Such love as thine makes bright
the way,
For footsteps that would often
But such a power as mother love
Robs e'en the grave, we've often
I love you, mother, far better
Then when a child, with aimless
I've steadfast grown, and often
The powers of a mother's love.
It leads me when the way is dark,
Bright shines the glowing mother
Her love the inspiration gives
l'o still believe that goodness
I love you, mother. Ah, more
and more
When I see wrecks who've gone
Who never had, or never knew,
A mother with suh love as you.
How sad must be their hearts,
who say:
I would not be like this today,
If I had known a mother true,
Who had loved me as true
mothers do."
Mrs. Jessie M. Sanders,
Mountain Grove, Mo.
woman worth while will not ac
cept the company of a young
A young woman will have self
respect. She will absent herself
from the public dance." "A
young woman wortn while win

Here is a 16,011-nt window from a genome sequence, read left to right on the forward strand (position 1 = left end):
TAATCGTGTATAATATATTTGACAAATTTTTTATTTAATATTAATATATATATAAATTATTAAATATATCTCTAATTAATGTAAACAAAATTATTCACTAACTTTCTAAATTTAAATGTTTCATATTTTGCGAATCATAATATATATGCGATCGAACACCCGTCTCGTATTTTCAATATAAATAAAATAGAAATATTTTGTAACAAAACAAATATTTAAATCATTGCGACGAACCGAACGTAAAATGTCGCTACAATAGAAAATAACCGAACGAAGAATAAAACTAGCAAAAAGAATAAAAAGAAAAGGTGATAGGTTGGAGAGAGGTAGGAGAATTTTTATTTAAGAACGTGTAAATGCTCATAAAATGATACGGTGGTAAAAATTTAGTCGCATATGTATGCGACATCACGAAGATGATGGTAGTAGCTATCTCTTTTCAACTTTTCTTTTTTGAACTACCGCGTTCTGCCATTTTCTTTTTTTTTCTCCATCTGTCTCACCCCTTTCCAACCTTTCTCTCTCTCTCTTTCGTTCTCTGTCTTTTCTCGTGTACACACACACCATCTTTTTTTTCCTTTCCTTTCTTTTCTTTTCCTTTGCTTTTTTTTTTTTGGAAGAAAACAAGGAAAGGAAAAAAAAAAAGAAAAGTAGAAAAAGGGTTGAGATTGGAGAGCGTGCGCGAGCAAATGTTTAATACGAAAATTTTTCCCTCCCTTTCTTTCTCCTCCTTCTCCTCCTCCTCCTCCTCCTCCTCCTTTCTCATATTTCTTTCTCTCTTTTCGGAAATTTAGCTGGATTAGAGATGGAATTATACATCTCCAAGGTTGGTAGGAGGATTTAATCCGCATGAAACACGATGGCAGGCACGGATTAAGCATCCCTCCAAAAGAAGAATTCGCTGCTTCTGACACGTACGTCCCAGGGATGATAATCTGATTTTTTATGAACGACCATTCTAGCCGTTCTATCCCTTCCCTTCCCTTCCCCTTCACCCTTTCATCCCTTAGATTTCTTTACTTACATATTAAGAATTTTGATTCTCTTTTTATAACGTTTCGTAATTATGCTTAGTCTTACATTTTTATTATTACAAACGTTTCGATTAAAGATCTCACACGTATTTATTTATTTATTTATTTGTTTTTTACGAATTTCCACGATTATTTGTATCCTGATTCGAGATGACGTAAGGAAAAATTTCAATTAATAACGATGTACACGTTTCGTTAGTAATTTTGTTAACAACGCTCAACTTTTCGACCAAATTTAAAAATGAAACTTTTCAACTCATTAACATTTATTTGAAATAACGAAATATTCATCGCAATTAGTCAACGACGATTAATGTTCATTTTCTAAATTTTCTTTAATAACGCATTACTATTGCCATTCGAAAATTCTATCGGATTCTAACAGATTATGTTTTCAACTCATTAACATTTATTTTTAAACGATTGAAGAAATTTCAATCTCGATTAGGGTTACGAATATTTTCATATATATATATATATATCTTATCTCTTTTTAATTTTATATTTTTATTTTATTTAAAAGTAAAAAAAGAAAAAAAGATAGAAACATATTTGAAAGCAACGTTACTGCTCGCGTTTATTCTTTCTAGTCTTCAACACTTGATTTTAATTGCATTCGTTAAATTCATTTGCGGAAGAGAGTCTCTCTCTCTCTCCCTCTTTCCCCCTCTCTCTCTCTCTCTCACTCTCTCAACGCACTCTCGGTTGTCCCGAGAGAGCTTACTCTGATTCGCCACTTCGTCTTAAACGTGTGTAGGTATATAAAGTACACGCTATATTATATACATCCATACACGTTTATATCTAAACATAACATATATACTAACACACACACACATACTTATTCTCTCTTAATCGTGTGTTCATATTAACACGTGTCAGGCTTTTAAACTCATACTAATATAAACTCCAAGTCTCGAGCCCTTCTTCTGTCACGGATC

be trained in the business world,
in household management, and
household thrift. She will be
thotful and considerate of her
Sunday evening the conven
tion closed with an attendance of
over out) people, Mr. u. Hi,
baker of rortland spoke on
From a Training School to a
layhouse". Then Mr. Phipps
made the closing address. Miss
Laura Baker sang a beautiful
solo during the evening service.
The convention will be long
remembered by all who took
part and all who attended. It
was marked by good fellowship,
by the absence of any ill will;
and it was constantly refresh
ed by singing and most of all by
the inspiring and infilling of the
Holy Spirit.
The following resolutions were
That, whereas this gathering
has proven itself to nave ueen
the most interesting Sunday
school convention convened in
the history of the city of Inde
pendence on the dates of Feb.
9, 10, 11, 1917; and that many
things have figured in to give
pep, power and purpose to the
Be it, therefore, resolved, that:
I. We, as a convention, ex
tend our grateful thanks to the